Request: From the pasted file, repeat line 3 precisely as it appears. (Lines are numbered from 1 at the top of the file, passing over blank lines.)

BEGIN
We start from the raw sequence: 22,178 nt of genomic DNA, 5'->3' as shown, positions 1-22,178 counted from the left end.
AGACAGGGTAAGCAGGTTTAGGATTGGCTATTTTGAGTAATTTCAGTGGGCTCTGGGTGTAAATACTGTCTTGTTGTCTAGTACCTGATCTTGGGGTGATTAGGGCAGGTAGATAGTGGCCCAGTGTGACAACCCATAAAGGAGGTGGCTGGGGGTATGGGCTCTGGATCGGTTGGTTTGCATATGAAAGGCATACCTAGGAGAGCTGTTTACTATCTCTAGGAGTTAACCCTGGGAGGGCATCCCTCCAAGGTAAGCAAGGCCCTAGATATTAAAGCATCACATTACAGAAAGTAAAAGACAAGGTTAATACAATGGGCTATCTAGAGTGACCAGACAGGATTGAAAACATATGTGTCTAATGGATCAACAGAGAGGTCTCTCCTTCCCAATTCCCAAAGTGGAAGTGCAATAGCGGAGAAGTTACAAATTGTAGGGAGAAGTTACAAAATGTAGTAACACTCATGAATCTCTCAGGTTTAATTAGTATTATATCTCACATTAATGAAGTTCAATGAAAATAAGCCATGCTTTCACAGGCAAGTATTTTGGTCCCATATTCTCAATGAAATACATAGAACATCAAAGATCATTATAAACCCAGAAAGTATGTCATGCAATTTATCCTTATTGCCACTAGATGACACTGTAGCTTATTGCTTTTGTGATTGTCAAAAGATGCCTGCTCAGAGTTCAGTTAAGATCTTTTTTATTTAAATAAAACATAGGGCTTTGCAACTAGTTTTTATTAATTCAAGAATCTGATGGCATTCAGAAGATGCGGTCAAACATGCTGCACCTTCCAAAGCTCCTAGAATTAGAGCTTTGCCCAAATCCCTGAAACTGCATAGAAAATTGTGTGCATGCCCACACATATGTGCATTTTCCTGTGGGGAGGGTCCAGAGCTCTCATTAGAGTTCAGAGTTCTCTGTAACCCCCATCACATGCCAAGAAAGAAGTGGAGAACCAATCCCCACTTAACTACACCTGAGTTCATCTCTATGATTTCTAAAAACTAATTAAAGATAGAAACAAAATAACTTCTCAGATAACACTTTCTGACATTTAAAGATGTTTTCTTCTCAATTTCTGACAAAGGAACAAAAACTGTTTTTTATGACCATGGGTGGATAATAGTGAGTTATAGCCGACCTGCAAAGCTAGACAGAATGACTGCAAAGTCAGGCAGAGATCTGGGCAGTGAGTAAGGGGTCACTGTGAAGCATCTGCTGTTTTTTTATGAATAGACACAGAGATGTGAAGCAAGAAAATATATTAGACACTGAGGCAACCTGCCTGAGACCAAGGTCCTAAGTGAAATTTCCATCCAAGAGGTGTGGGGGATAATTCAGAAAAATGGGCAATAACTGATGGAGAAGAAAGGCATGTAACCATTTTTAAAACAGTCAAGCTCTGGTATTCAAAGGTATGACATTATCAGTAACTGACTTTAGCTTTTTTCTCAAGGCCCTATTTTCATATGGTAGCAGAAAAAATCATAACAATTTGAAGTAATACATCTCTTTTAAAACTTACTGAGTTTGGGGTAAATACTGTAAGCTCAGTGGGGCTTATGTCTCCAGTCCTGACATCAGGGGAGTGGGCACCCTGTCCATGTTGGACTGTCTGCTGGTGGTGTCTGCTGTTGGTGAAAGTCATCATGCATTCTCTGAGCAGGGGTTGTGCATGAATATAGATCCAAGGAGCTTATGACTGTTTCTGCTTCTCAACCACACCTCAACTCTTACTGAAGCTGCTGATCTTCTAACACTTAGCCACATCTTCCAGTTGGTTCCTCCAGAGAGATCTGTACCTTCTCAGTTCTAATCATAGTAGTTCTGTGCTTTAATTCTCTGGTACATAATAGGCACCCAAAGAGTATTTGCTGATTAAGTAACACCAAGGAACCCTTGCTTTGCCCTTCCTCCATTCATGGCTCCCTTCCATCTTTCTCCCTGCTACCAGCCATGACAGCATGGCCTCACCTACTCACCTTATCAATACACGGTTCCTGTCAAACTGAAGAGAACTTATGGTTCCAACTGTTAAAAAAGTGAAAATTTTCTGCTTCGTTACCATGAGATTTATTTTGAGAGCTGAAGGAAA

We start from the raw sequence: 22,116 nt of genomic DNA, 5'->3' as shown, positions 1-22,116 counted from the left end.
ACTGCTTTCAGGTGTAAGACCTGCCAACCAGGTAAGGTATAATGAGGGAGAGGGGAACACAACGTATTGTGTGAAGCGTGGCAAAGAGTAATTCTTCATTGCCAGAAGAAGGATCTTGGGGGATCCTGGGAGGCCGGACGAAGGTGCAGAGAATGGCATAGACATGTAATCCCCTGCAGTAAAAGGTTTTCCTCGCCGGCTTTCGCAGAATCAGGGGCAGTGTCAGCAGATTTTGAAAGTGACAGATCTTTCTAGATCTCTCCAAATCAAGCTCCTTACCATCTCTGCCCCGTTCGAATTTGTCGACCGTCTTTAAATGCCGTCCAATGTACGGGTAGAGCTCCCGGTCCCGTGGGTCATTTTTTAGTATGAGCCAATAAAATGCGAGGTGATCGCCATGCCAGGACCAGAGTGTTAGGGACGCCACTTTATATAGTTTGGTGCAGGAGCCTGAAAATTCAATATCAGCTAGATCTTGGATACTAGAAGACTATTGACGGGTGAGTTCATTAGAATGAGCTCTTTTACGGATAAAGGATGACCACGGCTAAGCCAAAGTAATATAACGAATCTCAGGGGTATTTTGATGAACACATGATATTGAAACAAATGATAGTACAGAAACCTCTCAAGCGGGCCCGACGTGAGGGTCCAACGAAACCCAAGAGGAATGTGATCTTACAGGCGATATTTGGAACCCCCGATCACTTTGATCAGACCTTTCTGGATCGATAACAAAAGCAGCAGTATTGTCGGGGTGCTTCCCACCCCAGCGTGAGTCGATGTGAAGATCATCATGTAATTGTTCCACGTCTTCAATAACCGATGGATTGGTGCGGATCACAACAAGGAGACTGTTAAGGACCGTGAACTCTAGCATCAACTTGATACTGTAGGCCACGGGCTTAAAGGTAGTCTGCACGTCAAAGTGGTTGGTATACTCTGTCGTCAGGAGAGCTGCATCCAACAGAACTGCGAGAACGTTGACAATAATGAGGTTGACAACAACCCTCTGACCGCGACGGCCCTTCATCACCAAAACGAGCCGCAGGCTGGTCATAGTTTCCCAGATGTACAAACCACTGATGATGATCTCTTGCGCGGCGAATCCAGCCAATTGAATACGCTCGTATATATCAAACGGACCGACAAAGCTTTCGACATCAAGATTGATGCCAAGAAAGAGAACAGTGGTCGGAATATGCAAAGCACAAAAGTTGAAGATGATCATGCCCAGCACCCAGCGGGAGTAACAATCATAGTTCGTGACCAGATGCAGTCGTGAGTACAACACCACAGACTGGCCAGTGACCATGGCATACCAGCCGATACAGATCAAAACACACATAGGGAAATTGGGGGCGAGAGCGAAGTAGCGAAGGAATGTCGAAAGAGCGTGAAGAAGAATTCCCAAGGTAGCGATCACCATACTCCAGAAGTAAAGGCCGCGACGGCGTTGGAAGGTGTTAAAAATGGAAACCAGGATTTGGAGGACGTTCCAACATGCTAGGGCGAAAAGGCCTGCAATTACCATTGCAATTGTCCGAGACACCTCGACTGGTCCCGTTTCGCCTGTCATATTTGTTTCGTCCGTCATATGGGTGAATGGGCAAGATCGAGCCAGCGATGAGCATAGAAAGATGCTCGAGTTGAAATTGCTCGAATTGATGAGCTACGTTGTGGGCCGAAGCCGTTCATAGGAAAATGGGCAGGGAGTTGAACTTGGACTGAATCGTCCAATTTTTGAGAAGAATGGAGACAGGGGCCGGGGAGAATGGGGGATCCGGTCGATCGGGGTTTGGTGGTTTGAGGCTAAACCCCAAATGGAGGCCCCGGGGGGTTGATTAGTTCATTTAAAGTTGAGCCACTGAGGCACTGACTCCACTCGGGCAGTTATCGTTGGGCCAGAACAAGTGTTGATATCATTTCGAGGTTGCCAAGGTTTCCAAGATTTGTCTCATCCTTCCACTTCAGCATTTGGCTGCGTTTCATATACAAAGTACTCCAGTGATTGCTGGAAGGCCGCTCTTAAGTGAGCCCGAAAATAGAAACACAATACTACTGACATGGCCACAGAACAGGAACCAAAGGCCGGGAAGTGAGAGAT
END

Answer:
We start from the raw sequence: 22,116 nt of genomic DNA, 5'->3' as shown, positions 1-22,116 counted from the left end.